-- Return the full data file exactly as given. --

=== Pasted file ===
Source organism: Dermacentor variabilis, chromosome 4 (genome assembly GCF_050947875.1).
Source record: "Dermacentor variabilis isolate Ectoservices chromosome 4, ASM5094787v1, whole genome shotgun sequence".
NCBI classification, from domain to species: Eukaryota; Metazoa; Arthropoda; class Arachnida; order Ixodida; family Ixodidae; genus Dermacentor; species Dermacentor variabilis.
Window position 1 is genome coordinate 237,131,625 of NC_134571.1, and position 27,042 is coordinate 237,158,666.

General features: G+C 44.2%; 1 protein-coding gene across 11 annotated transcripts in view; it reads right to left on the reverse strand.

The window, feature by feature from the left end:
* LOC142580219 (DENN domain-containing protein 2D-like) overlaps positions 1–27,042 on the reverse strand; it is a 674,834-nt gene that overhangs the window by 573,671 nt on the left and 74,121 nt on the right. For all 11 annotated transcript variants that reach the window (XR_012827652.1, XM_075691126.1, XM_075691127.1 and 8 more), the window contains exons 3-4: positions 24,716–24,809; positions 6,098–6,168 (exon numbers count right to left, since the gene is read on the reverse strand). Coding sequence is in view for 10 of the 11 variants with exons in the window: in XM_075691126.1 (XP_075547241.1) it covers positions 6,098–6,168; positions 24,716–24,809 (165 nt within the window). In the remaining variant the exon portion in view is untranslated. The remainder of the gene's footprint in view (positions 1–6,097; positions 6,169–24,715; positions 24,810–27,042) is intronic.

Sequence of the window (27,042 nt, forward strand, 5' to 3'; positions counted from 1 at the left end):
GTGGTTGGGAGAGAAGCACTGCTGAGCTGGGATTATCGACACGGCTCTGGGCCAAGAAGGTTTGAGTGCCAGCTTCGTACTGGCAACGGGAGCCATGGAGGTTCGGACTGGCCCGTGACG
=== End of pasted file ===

Source organism: Dermacentor variabilis, chromosome 4 (genome assembly GCF_050947875.1).
Source record: "Dermacentor variabilis isolate Ectoservices chromosome 4, ASM5094787v1, whole genome shotgun sequence".
NCBI classification, from domain to species: Eukaryota; Metazoa; Arthropoda; class Arachnida; order Ixodida; family Ixodidae; genus Dermacentor; species Dermacentor variabilis.
Window position 1 is genome coordinate 237,131,625 of NC_134571.1, and position 27,042 is coordinate 237,158,666.

General features: G+C 44.2%; 1 protein-coding gene across 11 annotated transcripts in view; it reads right to left on the reverse strand.

The window, feature by feature from the left end:
* LOC142580219 (DENN domain-containing protein 2D-like) overlaps positions 1–27,042 on the reverse strand; it is a 674,834-nt gene that overhangs the window by 573,671 nt on the left and 74,121 nt on the right. For all 11 annotated transcript variants that reach the window (XR_012827652.1, XM_075691126.1, XM_075691127.1 and 8 more), the window contains exons 3-4: positions 24,716–24,809; positions 6,098–6,168 (exon numbers count right to left, since the gene is read on the reverse strand). Coding sequence is in view for 10 of the 11 variants with exons in the window: in XM_075691126.1 (XP_075547241.1) it covers positions 6,098–6,168; positions 24,716–24,809 (165 nt within the window). In the remaining variant the exon portion in view is untranslated. The remainder of the gene's footprint in view (positions 1–6,097; positions 6,169–24,715; positions 24,810–27,042) is intronic.

Sequence of the window (27,042 nt, forward strand, 5' to 3'; positions counted from 1 at the left end):
GTGGTTGGGAGAGAAGCACTGCTGAGCTGGGATTATCGACACGGCTCTGGGCCAAGAAGGTTTGAGTGCCAGCTTCGTACTGGCAACGGGAGCCATGGAGGTTCGGACTGGCCCGTGACG